4% of carcinoids are hereditary. The best known of the 2 varieties of inherited carcinoids is associated with the MEN-1 syndrome in which 50% of the family develop the condition which is almost always associated with the presence of other endocrine tumors. These other tumors usually involve the parathyroid glands in the neck and/or the pancreas and core symptoms of their own. There is an obvious strong family history in these cases which can be proved by appropriate blood tests as well as blood chromosomal testing for the MEN gene. This test is expensive but worthwhile in at least the 1 member of such a suspect family who has had proven carcinoid. If that person tests positive it is almost certain that the family has the inheritable condition.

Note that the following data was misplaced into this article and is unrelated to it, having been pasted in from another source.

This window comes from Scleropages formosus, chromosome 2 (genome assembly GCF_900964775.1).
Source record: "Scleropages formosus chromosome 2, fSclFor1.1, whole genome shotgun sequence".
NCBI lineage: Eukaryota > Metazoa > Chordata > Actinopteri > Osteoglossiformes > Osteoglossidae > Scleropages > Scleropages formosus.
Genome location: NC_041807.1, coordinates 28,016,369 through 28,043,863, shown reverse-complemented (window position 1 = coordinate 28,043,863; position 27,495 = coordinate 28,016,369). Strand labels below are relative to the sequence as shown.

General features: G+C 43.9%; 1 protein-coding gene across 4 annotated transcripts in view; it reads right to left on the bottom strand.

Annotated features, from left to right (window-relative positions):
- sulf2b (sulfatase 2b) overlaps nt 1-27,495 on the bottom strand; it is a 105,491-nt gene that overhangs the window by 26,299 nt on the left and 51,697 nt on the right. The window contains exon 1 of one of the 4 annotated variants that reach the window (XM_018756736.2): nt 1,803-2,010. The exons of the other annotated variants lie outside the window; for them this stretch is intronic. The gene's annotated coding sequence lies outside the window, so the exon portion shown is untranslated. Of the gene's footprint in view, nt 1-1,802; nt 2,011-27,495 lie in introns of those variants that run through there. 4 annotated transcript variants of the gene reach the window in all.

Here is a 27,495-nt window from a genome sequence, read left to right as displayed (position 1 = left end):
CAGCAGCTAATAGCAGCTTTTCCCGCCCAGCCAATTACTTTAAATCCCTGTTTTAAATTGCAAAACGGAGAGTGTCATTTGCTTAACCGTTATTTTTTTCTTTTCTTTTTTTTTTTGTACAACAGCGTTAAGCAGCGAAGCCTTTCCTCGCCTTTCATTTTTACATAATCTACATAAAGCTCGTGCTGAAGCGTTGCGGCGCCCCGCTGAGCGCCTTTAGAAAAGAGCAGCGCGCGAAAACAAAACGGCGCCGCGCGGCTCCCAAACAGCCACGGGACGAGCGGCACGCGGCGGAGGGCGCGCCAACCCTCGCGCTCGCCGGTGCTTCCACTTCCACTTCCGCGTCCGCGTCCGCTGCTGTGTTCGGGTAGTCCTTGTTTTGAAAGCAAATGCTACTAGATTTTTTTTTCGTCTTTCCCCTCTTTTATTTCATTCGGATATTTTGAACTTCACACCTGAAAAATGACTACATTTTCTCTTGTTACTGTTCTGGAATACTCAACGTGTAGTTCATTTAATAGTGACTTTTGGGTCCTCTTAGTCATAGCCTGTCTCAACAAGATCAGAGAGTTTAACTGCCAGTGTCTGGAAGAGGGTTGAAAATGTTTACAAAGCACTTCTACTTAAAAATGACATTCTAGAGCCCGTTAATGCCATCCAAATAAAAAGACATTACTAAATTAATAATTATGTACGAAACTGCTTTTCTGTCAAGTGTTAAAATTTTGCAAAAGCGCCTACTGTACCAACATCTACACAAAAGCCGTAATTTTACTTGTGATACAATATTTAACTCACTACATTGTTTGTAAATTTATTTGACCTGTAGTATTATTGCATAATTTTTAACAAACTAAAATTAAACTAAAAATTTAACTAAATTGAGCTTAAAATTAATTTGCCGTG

The 2nd type of inherited carcinoid is “familial carcinoid” which can occur without any other endocrine tumors and is more erratic in the percent of family members who will be afflicted. There is no test for a suspected family with carcinoid at the present time. The diagnostician must rely on the family history and careful testing for obscure carcinoid. The entire panel of carcinoid chemical markers should be tested as well as all clinical imaging techniques should be utilized such as OctreoScan, CT scan, upper and lower GI endoscopy, wireless capsule endoscopy, etc. I am participating in studies of familial carcinoid at the NIH which are presently underway.